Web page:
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Surviving In An Upside Down World

African American news from Pasadena - Editorial - surviving in an upside down worldWe’ve all heard the words, “the rich get richer and the poor get poorer.” Now in the post Bush economy, we are watching it with our own eyes in disbelief that the Republicans and Tea Party people are working to stop Medicare, Medicaid and Social Security benefits, so they can give more tax breaks to oil companies and insurance companies. I am still in shock that the Tea Party and Republicans are for breaking up public education and firing teachers while maintaining corporate welfare called, subsidies, for giant, rich corporations.

The Republicans say they wanted to get Osama Bin Ladin who masterminded the 9-11 bombing in New York and caused the death of nearly 3,000 Americans on American soil.  And yet when a Black American President named Barak Obama catches and kills Bin Ladin, these people are finding reasons to criticize him. Indeed, Rush Limbaugh is saying he still wants Obama to fail. Others are saying he should have asked permission to kill him. But these same people want the police to act and question crime suspects without reading them their Miranda rights to remain silent.

Hello. The racists that rule the conservative wing of the Republican Party are the personification of the old African American joke that says no matter how much education, money, or status you have, if you have one drop of Black blood, you are still just a N----r. Indeed, the request for the President’s birth certificate brings back memories of the South African Pass requirement. Now that President Obama has shown his “pass”, he’s trying to keep moving, while they spend time thinking up other unreasonable requests.

I am of a generation that never saw Blacks on television or in the movies unless they were playing criminals or maids. My generation saw few, if any, Blacks in positions of power. We shouted when we saw the first police officer and when we saw Blacks move from elevator operator to sales clerk. We fought to get Blacks into the Fire Departments and into professional schools, including medical and law schools. We lived in two worlds where it was all for the whites and none for Blacks. We saw schools integrated only to have the integrated schools discriminate in the class rooms with biased, racist teachers.

We shouted when we saw a Black Principal assigned to schools where there were white students. We glowed when we saw the firsts in all the nations’ opportunities because we had been taught that we had to be twice as good as our white competition to get where they were, although we knew we could do anything as well as anyone else. We were WEB Dubois’ the Talented Tenth, and we could do anything. We had Jackie prove that on the baseball field and Motown prove that in entertainment.  We had Thurgood prove it in the courtroom and, finally, Barak Obama to prove once and for all, as the old childhood saying goes, “Anything you can do I can do better.”  But still we grieve because we see on one hand the doorkeepers like the Republicans and the Tea Partiers have joined with the modern White Supremacists like Rush Limbaugh and Glen Beck. They have stated they would rather destroy the whole nation than admit the truth, that Blacks can do anything as well as anyone else.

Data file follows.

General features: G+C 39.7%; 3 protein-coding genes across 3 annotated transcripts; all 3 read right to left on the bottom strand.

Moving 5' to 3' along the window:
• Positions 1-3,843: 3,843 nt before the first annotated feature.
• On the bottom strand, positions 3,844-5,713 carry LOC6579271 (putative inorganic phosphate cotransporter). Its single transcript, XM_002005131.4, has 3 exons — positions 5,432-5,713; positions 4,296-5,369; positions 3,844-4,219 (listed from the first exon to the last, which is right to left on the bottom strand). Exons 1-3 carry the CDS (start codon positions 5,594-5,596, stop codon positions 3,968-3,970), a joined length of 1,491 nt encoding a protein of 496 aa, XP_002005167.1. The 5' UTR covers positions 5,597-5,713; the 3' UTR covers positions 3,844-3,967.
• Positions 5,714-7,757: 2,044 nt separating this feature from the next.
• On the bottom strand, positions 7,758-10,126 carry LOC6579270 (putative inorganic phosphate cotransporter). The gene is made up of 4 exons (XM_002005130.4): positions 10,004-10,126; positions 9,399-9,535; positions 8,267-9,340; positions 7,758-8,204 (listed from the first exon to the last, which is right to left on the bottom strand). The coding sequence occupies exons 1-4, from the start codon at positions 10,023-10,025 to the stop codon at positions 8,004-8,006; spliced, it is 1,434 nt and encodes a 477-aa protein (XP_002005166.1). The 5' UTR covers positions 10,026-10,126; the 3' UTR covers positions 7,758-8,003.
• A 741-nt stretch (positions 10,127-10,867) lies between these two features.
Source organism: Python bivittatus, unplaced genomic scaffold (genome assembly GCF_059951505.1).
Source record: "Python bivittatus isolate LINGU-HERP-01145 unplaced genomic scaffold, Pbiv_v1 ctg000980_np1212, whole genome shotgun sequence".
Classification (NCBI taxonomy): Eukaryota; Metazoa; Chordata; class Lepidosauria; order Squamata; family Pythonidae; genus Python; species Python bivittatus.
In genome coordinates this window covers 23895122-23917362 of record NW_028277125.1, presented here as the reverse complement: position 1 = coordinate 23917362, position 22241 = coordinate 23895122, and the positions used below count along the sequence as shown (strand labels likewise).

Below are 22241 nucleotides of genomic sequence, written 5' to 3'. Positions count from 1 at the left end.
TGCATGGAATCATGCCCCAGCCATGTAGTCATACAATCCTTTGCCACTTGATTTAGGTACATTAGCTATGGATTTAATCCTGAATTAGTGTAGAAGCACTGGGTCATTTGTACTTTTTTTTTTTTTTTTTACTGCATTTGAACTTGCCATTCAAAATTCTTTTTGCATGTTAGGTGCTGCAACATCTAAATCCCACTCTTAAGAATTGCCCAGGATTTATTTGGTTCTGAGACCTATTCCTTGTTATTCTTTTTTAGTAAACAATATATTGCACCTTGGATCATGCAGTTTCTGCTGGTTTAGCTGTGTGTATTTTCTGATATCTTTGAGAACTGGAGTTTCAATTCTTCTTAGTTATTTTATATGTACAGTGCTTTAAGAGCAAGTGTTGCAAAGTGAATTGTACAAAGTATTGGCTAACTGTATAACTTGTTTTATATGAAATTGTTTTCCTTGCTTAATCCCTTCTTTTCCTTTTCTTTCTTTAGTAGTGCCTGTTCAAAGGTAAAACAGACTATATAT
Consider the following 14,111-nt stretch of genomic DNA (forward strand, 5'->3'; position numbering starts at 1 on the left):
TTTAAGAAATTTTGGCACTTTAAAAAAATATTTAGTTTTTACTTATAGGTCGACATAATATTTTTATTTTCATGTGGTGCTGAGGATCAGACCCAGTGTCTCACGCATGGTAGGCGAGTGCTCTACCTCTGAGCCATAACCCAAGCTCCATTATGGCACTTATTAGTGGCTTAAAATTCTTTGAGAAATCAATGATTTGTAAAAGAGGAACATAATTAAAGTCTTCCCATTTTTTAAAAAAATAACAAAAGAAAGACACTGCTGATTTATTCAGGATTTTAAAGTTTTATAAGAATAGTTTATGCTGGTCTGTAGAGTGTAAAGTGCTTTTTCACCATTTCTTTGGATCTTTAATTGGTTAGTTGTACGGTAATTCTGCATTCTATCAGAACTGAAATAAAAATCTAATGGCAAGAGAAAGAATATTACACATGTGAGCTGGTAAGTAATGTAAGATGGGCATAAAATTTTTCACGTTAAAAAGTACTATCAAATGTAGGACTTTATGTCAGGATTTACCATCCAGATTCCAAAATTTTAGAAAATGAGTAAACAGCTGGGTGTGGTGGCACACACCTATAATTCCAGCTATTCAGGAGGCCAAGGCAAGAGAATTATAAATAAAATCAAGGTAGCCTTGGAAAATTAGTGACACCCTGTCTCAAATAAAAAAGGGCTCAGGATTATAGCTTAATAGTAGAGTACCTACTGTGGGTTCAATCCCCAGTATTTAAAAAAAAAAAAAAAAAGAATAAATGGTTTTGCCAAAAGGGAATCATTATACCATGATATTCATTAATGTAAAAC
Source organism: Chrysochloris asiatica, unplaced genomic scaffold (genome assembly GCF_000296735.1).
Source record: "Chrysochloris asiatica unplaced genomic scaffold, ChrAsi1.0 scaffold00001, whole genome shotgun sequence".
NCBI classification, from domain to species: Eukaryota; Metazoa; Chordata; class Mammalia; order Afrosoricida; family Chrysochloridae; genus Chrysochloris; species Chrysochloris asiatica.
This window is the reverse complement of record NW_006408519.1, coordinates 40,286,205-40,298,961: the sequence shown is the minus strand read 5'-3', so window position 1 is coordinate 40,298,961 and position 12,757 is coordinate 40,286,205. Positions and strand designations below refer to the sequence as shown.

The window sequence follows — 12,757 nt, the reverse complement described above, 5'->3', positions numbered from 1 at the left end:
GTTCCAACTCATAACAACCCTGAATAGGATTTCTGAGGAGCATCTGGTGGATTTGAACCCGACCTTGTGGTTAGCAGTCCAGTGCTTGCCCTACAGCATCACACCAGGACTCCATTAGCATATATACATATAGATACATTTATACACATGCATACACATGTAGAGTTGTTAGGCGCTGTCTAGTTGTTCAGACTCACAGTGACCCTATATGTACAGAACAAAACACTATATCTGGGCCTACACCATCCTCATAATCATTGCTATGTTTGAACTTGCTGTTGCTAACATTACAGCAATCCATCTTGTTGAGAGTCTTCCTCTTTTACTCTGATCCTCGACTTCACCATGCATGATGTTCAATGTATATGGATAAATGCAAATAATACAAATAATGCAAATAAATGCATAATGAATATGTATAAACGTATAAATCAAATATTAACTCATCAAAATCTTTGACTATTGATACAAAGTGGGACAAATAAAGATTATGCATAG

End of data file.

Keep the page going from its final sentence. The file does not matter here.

The racists claim to believe in the Constitution, which promotes equality. And they say they believe in the Bible. But we are a resilient people. We were snatched from our own African kingdoms, some as Kings and Queens, and came across an ocean against our will.  We travelled Route 66, as memorialized in the songs of other Kings like Nat King Cole. We created our own Kings like Martin Luther King, and home run King like Hank Aaron.  We created our own Queens like Queen Latifah and the Queen of Soul Aretha Franklin. Others are too numerous to mention.  In my house, I and my Queen, Ruthie, raised three Kings, my sons, Josef, Omar and Jamal. Their accomplishments soar and include world travelers, performing artists, and public speakers.  They all are now training other Kings and Queens (my grandchildren). These things were not commonplace when my generation grew up, but we opened up the doors that my sons and others of their generation may follow and walk in.

And there were always those Blacks like Ward Connerly and whites like the Limbaugh’s and David Duke  who would see the doors close on us, but still we rose, and still we rise, as long as we don’t forget the past.  We can NEVER get too comfortable. Remember, the Tea Party brand of racists would see their own grandmothers suffer rather than give credit to Black progress and achievement. 

This is a new chapter for America and the world, and while it may feel like an upside down world, we as a people have seen it before.  We just need to run on like we did before.